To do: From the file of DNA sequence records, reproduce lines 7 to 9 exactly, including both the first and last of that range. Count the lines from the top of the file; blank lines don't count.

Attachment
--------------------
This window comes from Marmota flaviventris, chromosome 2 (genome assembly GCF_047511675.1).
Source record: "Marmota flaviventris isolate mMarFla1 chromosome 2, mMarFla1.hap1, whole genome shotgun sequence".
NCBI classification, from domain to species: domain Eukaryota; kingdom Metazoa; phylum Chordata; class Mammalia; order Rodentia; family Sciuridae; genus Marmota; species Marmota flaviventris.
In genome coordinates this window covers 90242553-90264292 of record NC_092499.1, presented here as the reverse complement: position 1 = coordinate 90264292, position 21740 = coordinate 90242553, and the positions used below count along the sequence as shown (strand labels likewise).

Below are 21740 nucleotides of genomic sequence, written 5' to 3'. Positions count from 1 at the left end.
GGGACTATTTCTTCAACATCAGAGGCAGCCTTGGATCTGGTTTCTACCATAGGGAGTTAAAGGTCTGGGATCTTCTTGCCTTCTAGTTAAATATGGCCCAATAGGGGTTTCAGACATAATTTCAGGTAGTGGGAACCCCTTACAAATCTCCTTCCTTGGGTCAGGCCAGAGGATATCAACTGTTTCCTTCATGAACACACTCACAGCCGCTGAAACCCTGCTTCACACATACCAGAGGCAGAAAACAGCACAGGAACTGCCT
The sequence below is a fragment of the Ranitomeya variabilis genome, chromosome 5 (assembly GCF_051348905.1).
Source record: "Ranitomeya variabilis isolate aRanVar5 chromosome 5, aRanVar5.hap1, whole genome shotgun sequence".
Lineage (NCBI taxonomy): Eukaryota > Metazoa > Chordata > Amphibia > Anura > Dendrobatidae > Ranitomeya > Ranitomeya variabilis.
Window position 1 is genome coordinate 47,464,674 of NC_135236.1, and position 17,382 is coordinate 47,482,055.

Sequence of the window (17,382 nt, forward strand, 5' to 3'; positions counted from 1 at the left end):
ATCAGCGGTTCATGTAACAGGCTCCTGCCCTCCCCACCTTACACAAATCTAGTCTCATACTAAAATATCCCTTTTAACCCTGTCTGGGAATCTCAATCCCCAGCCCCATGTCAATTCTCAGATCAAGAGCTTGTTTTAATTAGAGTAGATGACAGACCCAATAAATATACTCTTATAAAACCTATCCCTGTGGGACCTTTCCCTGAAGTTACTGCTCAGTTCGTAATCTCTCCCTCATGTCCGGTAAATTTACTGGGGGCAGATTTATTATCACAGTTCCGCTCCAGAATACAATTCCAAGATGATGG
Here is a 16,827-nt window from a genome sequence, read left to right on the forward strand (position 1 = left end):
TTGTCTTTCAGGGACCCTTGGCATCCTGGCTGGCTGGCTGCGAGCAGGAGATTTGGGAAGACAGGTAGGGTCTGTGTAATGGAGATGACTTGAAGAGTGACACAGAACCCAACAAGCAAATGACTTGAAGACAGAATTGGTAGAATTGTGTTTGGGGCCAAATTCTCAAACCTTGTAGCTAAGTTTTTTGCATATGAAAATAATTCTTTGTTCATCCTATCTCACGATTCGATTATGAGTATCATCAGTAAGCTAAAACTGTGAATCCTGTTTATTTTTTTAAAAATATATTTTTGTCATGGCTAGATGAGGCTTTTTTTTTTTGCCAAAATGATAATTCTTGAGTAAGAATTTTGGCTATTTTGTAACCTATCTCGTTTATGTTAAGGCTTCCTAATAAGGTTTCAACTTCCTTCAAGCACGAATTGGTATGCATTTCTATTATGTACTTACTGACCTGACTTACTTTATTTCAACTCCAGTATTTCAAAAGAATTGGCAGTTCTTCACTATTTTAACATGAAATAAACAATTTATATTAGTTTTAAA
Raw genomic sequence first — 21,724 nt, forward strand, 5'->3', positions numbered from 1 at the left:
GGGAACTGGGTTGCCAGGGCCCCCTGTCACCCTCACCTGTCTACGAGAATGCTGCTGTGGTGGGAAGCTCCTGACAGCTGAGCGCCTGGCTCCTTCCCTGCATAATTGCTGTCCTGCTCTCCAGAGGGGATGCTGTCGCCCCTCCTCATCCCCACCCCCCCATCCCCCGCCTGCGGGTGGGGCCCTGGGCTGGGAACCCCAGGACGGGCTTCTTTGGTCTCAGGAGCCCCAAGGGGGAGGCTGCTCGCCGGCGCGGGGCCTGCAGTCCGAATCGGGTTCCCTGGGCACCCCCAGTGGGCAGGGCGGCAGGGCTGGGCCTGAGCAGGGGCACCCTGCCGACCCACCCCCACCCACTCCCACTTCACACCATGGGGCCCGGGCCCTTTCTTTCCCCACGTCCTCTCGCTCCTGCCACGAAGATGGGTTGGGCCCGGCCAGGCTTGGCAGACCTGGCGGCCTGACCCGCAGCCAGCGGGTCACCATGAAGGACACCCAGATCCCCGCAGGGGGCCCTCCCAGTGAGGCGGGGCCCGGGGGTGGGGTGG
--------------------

The sequence below is a fragment of the Ranitomeya variabilis genome, chromosome 5 (assembly GCF_051348905.1).
Source record: "Ranitomeya variabilis isolate aRanVar5 chromosome 5, aRanVar5.hap1, whole genome shotgun sequence".
Lineage (NCBI taxonomy): Eukaryota > Metazoa > Chordata > Amphibia > Anura > Dendrobatidae > Ranitomeya > Ranitomeya variabilis.